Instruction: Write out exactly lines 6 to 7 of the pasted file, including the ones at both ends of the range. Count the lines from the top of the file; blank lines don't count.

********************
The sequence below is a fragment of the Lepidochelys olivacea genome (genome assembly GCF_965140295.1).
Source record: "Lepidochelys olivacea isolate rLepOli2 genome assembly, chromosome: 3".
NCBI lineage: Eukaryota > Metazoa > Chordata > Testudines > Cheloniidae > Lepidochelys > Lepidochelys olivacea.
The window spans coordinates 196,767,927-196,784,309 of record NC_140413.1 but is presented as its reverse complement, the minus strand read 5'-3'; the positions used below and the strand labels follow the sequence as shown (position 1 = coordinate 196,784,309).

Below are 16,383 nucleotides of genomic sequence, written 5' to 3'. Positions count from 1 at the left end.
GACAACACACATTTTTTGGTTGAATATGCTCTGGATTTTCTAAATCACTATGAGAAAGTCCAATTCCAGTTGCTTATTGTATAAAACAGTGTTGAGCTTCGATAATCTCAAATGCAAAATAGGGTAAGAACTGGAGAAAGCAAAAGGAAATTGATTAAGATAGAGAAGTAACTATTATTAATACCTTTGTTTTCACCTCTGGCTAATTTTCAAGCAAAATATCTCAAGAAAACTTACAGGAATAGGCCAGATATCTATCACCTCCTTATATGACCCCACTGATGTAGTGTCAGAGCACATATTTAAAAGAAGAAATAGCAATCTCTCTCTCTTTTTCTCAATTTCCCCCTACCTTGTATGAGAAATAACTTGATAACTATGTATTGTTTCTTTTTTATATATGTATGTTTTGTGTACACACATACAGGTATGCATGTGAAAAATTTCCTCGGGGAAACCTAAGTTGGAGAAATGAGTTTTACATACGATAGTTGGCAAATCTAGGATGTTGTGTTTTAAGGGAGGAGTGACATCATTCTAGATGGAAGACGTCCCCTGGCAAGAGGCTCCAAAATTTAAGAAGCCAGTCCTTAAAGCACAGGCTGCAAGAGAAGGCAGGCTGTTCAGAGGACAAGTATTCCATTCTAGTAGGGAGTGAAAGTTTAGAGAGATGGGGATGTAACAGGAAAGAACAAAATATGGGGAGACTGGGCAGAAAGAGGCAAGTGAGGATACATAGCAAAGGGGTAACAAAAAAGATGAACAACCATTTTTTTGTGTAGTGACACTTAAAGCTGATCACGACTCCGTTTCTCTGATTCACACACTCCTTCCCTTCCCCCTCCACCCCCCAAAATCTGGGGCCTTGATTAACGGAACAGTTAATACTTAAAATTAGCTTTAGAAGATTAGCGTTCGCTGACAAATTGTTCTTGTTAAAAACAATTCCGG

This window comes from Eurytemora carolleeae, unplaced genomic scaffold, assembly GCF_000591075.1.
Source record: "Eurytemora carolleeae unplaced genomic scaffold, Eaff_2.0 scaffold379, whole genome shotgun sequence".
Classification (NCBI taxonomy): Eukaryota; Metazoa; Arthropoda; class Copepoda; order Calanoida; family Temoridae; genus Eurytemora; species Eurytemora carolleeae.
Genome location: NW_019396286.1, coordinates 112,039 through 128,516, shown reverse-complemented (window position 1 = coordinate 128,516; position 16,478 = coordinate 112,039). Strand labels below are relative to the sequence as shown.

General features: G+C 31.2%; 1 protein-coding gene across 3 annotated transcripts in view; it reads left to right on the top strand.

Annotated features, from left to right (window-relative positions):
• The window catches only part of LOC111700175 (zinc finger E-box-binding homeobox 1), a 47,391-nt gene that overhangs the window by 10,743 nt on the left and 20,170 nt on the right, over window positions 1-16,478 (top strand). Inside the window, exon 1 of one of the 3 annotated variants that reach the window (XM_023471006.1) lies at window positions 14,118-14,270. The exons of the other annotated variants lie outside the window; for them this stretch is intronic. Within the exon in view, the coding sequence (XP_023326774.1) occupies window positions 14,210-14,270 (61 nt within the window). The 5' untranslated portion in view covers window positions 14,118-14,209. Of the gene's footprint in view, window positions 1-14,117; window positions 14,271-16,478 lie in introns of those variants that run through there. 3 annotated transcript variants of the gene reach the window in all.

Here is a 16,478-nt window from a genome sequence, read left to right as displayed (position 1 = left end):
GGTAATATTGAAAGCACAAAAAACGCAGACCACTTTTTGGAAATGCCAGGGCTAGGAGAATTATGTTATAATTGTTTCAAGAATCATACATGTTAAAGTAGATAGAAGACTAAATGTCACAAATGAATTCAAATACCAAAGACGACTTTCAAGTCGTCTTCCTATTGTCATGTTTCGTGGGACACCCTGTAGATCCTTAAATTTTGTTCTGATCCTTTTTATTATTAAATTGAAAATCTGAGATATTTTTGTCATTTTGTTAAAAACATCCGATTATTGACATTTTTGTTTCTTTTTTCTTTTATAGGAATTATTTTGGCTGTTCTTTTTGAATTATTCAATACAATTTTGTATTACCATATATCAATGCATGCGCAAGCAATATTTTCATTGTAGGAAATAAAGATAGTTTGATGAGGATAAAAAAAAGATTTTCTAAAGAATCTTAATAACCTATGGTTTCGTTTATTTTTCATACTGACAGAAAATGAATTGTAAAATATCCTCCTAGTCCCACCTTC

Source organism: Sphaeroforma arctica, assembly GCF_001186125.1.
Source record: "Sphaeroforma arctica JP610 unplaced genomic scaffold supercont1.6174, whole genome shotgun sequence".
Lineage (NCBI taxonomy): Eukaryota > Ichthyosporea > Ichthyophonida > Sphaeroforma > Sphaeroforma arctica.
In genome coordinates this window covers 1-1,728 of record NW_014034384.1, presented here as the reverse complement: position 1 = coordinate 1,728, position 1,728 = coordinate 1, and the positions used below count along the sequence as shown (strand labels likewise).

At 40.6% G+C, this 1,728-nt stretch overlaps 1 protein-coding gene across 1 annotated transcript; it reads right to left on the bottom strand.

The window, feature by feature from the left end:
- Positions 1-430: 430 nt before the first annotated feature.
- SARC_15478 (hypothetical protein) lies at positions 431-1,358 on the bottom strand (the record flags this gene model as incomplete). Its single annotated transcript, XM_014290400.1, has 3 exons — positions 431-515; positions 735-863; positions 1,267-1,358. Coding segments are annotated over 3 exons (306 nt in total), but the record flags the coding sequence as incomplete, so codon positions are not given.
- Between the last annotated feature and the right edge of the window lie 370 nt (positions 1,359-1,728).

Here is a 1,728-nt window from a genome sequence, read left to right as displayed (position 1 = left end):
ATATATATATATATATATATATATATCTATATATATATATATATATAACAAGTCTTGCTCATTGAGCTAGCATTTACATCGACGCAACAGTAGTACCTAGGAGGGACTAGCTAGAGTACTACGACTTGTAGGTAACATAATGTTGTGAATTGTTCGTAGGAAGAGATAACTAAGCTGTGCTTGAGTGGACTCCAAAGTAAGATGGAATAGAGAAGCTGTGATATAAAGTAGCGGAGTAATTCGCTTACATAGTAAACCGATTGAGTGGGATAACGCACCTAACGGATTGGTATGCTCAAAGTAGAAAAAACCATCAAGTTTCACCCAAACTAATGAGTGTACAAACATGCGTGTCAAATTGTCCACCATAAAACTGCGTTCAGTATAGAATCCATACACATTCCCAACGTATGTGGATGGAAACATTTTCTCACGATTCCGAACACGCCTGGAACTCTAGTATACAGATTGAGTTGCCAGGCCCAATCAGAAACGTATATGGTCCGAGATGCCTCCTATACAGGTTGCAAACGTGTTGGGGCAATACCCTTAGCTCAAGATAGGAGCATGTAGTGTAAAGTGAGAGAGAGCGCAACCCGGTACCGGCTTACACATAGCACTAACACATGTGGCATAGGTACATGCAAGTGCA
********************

GACAACACACATTTTTTGGTTGAATATGCTCTGGATTTTCTAAATCACTATGAGAAAGTCCAATTCCAGTTGCTTATTGTATAAAACAGTGTTGAGCTTCGATAATCTCAAATGCAAAATAGGGTAAGAACTGGAGAAAGCAAAAGGAAATTGATTAAGATAGAGAAGTAACTATTATTAATACCTTTGTTTTCACCTCTGGCTAATTTTCAAGCAAAATATCTCAAGAAAACTTACAGGAATAGGCCAGATATCTATCACCTCCTTATATGACCCCACTGATGTAGTGTCAGAGCACATATTTAAAAGAAGAAATAGCAATCTCTCTCTCTTTTTCTCAATTTCCCCCTACCTTGTATGAGAAATAACTTGATAACTATGTATTGTTTCTTTTTTATATATGTATGTTTTGTGTACACACATACAGGTATGCATGTGAAAAATTTCCTCGGGGAAACCTAAGTTGGAGAAATGAGTTTTACATACGATAGTTGGCAAATCTAGGATGTTGTGTTTTAAGGGAGGAGTGACATCATTCTAGATGGAAGACGTCCCCTGGCAAGAGGCTCCAAAATTTAAGAAGCCAGTCCTTAAAGCACAGGCTGCAAGAGAAGGCAGGCTGTTCAGAGGACAAGTATTCCATTCTAGTAGGGAGTGAAAGTTTAGAGAGATGGGGATGTAACAGGAAAGAACAAAATATGGGGAGACTGGGCAGAAAGAGGCAAGTGAGGATACATAGCAAAGGGGTAACAAAAAAGATGAACAACCATTTTTTTGTGTAGTGACACTTAAAGCTGATCACGACTCCGTTTCTCTGATTCACACACTCCTTCCCTTCCCCCTCCACCCCCCAAAATCTGGGGCCTTGATTAACGGAACAGTTAATACTTAAAATTAGCTTTAGAAGATTAGCGTTCGCTGACAAATTGTTCTTGTTAAAAACAATTCCGG

This window comes from Eurytemora carolleeae, unplaced genomic scaffold, assembly GCF_000591075.1.